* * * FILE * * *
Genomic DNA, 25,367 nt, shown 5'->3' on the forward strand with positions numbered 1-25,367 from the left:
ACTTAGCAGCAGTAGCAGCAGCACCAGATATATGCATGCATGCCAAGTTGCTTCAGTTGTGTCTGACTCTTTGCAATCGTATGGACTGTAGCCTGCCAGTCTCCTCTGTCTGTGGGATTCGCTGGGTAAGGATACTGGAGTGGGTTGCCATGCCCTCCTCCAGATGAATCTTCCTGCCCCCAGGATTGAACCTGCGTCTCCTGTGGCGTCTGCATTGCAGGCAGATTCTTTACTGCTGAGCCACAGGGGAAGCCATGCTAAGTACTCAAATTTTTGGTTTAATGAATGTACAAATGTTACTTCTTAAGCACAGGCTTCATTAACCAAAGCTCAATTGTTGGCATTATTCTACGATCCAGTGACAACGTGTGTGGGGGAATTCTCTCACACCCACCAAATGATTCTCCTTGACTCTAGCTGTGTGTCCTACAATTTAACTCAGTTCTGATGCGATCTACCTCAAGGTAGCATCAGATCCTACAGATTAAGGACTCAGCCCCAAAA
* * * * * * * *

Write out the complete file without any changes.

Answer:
Genomic DNA, 25,367 nt, shown 5'->3' on the forward strand with positions numbered 1-25,367 from the left:
ACTTAGCAGCAGTAGCAGCAGCACCAGATATATGCATGCATGCCAAGTTGCTTCAGTTGTGTCTGACTCTTTGCAATCGTATGGACTGTAGCCTGCCAGTCTCCTCTGTCTGTGGGATTCGCTGGGTAAGGATACTGGAGTGGGTTGCCATGCCCTCCTCCAGATGAATCTTCCTGCCCCCAGGATTGAACCTGCGTCTCCTGTGGCGTCTGCATTGCAGGCAGATTCTTTACTGCTGAGCCACAGGGGAAGCCATGCTAAGTACTCAAATTTTTGGTTTAATGAATGTACAAATGTTACTTCTTAAGCACAGGCTTCATTAACCAAAGCTCAATTGTTGGCATTATTCTACGATCCAGTGACAACGTGTGTGGGGGAATTCTCTCACACCCACCAAATGATTCTCCTTGACTCTAGCTGTGTGTCCTACAATTTAACTCAGTTCTGATGCGATCTACCTCAAGGTAGCATCAGATCCTACAGATTAAGGACTCAGCCCCAAAA